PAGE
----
BSC Genghis Khan History Discussion
- February 05, 2022/ Homework Tutors
Descriptions of Genghis Khan
According to a southern Chinese author who was an eyewitness of the bloody Mongol campaign
in north China:
This man is brave and decisive, he is self-controlled, and lenient [merciful] towards the
population; he reveres [respects] Heaven and Earth, prizes loyalty and justice (Qtd. in
The Indian historian Juzjani wrote in 1256 in the Sultanate of Delhi and had been an eyewitness
Of Genghis Khan’s raid on India in 1221. According to him:
A man of tall stature, of vigorous build, robust in body, the hair on his face scanty and
turned white, with cat’s eyes, possessed of great energy, discernment [judgment], genius
and understanding, awe-inspiring, a butcher, just, resolute, an over thrower of enemies,
intrepid [fearless], sanguinary [bloodthirsty] and cruel (Qtd. in Saunders 63).
Ghengis himself had a letter written to a Chinese Daoist sage whom he had invited to discuss
religious topics. The Daoist’s companion included the letter in the account of the trip. He said:
I wear the same clothing and eat the same food as the cow-herds and horse-herders. We
make the same sacrifices and we share our riches. I look upon the nation as my new-born
child, and I care for my soldiers as if they were my brothers (Qtd. in Ratchnevsky 149).
The Muslim historian Rashid al-Din, the official court historian of the Mongol khan of Persia.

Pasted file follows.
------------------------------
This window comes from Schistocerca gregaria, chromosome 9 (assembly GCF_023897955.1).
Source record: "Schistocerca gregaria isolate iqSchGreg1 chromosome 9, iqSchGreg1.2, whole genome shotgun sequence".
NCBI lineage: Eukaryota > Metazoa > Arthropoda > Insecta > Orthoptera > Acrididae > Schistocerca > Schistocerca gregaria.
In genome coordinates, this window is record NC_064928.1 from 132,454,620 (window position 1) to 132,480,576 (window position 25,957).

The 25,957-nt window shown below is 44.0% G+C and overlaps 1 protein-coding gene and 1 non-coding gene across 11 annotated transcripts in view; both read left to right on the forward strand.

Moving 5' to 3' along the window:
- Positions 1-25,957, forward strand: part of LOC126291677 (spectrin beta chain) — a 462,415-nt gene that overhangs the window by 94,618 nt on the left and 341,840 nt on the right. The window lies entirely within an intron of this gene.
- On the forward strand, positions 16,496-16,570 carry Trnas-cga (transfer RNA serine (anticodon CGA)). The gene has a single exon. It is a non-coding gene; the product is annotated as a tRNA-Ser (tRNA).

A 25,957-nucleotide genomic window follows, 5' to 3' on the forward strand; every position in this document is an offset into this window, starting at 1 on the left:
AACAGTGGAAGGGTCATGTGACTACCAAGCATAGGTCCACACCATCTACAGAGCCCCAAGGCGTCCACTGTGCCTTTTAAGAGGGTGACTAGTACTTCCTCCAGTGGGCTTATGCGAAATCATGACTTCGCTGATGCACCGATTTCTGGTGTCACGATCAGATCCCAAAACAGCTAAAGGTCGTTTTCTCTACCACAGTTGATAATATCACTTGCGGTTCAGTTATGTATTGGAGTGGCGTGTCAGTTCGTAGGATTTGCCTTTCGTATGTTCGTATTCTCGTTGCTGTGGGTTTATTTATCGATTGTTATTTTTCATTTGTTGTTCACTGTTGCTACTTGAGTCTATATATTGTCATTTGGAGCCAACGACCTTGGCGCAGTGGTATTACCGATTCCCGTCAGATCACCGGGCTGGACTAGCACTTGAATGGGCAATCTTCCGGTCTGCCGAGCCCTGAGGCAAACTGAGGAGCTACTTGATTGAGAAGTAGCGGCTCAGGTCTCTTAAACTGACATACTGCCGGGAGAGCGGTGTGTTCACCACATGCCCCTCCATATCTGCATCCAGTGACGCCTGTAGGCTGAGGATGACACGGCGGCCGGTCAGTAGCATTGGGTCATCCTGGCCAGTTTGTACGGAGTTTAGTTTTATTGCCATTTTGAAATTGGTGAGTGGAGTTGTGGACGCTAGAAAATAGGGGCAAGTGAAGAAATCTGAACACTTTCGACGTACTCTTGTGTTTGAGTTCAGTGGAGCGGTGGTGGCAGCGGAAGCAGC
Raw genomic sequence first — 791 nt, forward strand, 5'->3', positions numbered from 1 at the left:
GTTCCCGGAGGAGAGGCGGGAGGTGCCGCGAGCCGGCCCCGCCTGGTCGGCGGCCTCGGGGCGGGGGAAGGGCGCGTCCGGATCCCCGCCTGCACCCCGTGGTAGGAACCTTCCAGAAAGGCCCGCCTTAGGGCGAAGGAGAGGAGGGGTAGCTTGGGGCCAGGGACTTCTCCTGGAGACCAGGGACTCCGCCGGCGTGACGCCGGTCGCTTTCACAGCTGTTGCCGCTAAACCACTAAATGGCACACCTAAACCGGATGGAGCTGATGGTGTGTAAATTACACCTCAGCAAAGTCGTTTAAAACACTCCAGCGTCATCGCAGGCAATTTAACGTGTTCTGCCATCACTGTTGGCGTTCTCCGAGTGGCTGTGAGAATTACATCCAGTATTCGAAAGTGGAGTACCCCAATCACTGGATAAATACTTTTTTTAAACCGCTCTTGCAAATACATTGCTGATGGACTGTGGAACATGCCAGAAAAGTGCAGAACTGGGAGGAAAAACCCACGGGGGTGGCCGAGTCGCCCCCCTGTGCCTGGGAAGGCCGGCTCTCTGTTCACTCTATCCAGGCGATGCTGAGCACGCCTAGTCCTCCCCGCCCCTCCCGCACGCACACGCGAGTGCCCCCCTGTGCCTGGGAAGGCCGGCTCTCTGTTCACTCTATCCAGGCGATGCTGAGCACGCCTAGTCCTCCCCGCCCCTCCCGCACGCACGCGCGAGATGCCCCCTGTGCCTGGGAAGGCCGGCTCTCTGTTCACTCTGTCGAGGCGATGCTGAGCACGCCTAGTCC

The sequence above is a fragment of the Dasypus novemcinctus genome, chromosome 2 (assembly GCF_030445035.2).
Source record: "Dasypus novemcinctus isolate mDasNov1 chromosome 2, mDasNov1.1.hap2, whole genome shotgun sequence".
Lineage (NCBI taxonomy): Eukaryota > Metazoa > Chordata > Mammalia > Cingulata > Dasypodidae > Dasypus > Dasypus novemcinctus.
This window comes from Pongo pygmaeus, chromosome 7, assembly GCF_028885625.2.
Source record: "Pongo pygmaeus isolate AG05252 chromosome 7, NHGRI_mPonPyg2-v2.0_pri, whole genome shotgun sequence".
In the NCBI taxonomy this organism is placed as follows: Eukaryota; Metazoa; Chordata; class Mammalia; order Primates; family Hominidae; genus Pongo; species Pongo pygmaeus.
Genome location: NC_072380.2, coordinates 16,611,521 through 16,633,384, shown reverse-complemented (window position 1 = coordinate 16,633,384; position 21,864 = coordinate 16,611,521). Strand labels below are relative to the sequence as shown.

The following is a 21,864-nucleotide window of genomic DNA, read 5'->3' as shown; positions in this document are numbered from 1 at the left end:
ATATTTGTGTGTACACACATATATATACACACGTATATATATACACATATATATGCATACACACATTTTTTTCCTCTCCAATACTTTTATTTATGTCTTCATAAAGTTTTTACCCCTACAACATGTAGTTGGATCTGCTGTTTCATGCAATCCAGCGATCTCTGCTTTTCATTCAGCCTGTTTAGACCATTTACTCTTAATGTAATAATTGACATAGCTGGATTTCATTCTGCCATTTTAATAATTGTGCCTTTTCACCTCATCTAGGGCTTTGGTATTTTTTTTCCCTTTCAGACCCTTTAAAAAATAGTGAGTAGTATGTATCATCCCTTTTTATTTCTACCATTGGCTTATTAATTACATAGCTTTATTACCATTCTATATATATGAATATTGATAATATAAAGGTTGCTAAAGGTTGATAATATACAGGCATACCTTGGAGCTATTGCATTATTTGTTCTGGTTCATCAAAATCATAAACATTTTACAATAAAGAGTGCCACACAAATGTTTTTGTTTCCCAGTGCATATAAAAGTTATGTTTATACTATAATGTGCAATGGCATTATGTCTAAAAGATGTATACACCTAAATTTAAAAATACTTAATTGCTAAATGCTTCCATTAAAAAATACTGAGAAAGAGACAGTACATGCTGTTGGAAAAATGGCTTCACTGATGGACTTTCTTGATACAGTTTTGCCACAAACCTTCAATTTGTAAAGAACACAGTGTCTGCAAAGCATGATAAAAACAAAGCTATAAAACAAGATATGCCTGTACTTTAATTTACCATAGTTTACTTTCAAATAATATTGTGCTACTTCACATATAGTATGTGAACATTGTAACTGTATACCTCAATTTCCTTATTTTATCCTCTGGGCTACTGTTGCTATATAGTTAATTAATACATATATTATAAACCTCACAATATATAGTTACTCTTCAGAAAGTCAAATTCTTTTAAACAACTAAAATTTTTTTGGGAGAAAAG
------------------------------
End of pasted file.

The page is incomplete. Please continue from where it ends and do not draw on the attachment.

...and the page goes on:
According to him, some of Genghis’s sayings included:
From the goodness of severity the stability of government.
When the master is away hunting, or at war, the wife must keep the household in good
order. Good husbands are known by their good wives. If a wife be stupid or dull, wanting
in reason and orderliness, she makes obvious the badness of her husband.
Only a man who feels hunger and thirst and by this estimates the feelings of others is fit
to be a commander of troops. The campaign and its hardships must be in proportion with
the strength of the weakest of the warriors.
My bowmen and warriors loom like thick forests: their wives, sweethearts and maidens
shine like red flames. My task and intention is to sweeten their mouths with gifts of sweet
sugar, to decorate their breasts, backs and shoulders with garments [clothes] of brocade,
to seat them on good geldings [horses], give them to drink from pure and sweet rivers,
provide their beasts with good and abundant [plentiful] pastures, and to order that the
great roads and highways that serve as ways for the people be cleared of garbage, treestumps
and all bad things; and not to allow dirt and thorns in the tents.
It is delightful and felicitous [good] for a man to subdue rebels and conquer and extirpate
[destroy] his enemies, to take all they possess, to cause their servants to cry out, to make
tears run down their faces and noses, to ride their pleasant-paced geldings [horses], to
make the bellies and navels of their wives his bed and bedding, to admire their rosy
cheeks, to kiss them and suck their red lips (Rashid al-Din, Collected Chronicles, qtd. in